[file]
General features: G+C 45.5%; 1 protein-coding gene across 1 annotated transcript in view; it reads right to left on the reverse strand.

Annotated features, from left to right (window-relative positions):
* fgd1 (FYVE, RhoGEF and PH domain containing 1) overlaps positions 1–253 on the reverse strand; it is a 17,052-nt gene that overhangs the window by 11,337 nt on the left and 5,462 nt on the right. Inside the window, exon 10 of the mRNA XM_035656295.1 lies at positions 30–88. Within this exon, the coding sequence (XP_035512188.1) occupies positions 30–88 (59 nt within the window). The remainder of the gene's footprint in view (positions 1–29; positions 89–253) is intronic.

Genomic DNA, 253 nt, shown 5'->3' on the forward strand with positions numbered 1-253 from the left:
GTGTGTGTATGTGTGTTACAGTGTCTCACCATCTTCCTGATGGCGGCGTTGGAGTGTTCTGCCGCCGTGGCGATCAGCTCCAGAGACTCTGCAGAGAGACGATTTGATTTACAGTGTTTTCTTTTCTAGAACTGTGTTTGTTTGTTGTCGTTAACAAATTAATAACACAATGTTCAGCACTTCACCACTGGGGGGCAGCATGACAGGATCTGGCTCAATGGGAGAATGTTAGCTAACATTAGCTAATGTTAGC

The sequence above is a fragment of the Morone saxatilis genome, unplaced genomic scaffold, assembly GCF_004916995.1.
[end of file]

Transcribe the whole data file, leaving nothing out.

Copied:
General features: G+C 45.5%; 1 protein-coding gene across 1 annotated transcript in view; it reads right to left on the reverse strand.

Annotated features, from left to right (window-relative positions):
* fgd1 (FYVE, RhoGEF and PH domain containing 1) overlaps positions 1–253 on the reverse strand; it is a 17,052-nt gene that overhangs the window by 11,337 nt on the left and 5,462 nt on the right. Inside the window, exon 10 of the mRNA XM_035656295.1 lies at positions 30–88. Within this exon, the coding sequence (XP_035512188.1) occupies positions 30–88 (59 nt within the window). The remainder of the gene's footprint in view (positions 1–29; positions 89–253) is intronic.

Genomic DNA, 253 nt, shown 5'->3' on the forward strand with positions numbered 1-253 from the left:
GTGTGTGTATGTGTGTTACAGTGTCTCACCATCTTCCTGATGGCGGCGTTGGAGTGTTCTGCCGCCGTGGCGATCAGCTCCAGAGACTCTGCAGAGAGACGATTTGATTTACAGTGTTTTCTTTTCTAGAACTGTGTTTGTTTGTTGTCGTTAACAAATTAATAACACAATGTTCAGCACTTCACCACTGGGGGGCAGCATGACAGGATCTGGCTCAATGGGAGAATGTTAGCTAACATTAGCTAATGTTAGC

The sequence above is a fragment of the Morone saxatilis genome, unplaced genomic scaffold, assembly GCF_004916995.1.